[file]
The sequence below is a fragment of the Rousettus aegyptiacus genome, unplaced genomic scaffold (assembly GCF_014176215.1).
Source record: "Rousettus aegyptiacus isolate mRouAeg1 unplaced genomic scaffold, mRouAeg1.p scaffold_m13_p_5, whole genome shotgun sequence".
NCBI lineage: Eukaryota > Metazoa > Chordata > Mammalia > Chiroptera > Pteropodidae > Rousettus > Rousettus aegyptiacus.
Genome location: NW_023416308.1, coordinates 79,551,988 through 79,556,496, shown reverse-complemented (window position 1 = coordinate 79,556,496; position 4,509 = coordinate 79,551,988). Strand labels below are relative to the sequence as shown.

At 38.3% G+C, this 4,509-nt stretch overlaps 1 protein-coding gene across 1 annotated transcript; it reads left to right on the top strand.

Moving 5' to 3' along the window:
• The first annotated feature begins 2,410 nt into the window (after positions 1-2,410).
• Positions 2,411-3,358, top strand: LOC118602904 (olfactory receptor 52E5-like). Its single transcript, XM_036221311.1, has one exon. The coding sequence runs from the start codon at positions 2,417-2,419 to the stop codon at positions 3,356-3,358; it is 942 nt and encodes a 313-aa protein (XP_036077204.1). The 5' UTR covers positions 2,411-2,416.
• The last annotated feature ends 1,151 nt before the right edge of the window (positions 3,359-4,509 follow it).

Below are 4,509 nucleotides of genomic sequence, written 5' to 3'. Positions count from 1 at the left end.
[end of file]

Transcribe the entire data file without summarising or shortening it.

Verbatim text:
The sequence below is a fragment of the Rousettus aegyptiacus genome, unplaced genomic scaffold (assembly GCF_014176215.1).
Source record: "Rousettus aegyptiacus isolate mRouAeg1 unplaced genomic scaffold, mRouAeg1.p scaffold_m13_p_5, whole genome shotgun sequence".
NCBI lineage: Eukaryota > Metazoa > Chordata > Mammalia > Chiroptera > Pteropodidae > Rousettus > Rousettus aegyptiacus.
Genome location: NW_023416308.1, coordinates 79,551,988 through 79,556,496, shown reverse-complemented (window position 1 = coordinate 79,556,496; position 4,509 = coordinate 79,551,988). Strand labels below are relative to the sequence as shown.

At 38.3% G+C, this 4,509-nt stretch overlaps 1 protein-coding gene across 1 annotated transcript; it reads left to right on the top strand.

Moving 5' to 3' along the window:
• The first annotated feature begins 2,410 nt into the window (after positions 1-2,410).
• Positions 2,411-3,358, top strand: LOC118602904 (olfactory receptor 52E5-like). Its single transcript, XM_036221311.1, has one exon. The coding sequence runs from the start codon at positions 2,417-2,419 to the stop codon at positions 3,356-3,358; it is 942 nt and encodes a 313-aa protein (XP_036077204.1). The 5' UTR covers positions 2,411-2,416.
• The last annotated feature ends 1,151 nt before the right edge of the window (positions 3,359-4,509 follow it).

Below are 4,509 nucleotides of genomic sequence, written 5' to 3'. Positions count from 1 at the left end.